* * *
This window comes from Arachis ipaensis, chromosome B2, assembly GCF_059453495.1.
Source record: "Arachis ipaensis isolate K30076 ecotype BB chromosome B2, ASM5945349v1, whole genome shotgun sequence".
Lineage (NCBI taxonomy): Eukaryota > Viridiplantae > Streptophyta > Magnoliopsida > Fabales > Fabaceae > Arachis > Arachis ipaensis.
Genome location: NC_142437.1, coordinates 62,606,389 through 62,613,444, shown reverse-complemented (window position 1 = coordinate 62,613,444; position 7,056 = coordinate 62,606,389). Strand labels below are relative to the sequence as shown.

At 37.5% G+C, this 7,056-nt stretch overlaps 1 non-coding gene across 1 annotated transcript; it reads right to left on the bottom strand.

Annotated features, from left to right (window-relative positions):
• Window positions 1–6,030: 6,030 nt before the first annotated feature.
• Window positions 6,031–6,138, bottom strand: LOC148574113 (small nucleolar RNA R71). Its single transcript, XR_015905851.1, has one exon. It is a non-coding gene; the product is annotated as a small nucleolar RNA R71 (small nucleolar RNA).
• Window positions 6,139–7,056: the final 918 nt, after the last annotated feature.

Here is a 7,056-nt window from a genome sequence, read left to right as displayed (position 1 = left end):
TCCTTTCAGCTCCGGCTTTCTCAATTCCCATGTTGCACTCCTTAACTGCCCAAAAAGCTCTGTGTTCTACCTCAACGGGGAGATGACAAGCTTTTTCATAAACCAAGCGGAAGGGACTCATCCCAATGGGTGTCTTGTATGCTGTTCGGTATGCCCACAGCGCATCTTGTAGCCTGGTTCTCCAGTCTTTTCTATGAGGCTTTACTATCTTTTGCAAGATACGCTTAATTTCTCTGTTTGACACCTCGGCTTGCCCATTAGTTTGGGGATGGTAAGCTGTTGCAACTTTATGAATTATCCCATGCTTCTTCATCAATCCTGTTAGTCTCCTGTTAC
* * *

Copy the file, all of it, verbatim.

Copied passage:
This window comes from Arachis ipaensis, chromosome B2, assembly GCF_059453495.1.
Source record: "Arachis ipaensis isolate K30076 ecotype BB chromosome B2, ASM5945349v1, whole genome shotgun sequence".
Lineage (NCBI taxonomy): Eukaryota > Viridiplantae > Streptophyta > Magnoliopsida > Fabales > Fabaceae > Arachis > Arachis ipaensis.
Genome location: NC_142437.1, coordinates 62,606,389 through 62,613,444, shown reverse-complemented (window position 1 = coordinate 62,613,444; position 7,056 = coordinate 62,606,389). Strand labels below are relative to the sequence as shown.

At 37.5% G+C, this 7,056-nt stretch overlaps 1 non-coding gene across 1 annotated transcript; it reads right to left on the bottom strand.

Annotated features, from left to right (window-relative positions):
• Window positions 1–6,030: 6,030 nt before the first annotated feature.
• Window positions 6,031–6,138, bottom strand: LOC148574113 (small nucleolar RNA R71). Its single transcript, XR_015905851.1, has one exon. It is a non-coding gene; the product is annotated as a small nucleolar RNA R71 (small nucleolar RNA).
• Window positions 6,139–7,056: the final 918 nt, after the last annotated feature.

Here is a 7,056-nt window from a genome sequence, read left to right as displayed (position 1 = left end):
TCCTTTCAGCTCCGGCTTTCTCAATTCCCATGTTGCACTCCTTAACTGCCCAAAAAGCTCTGTGTTCTACCTCAACGGGGAGATGACAAGCTTTTTCATAAACCAAGCGGAAGGGACTCATCCCAATGGGTGTCTTGTATGCTGTTCGGTATGCCCACAGCGCATCTTGTAGCCTGGTTCTCCAGTCTTTTCTATGAGGCTTTACTATCTTTTGCAAGATACGCTTAATTTCTCTGTTTGACACCTCGGCTTGCCCATTAGTTTGGGGATGGTAAGCTGTTGCAACTTTATGAATTATCCCATGCTTCTTCATCAATCCTGTTAGTCTCCTGTTAC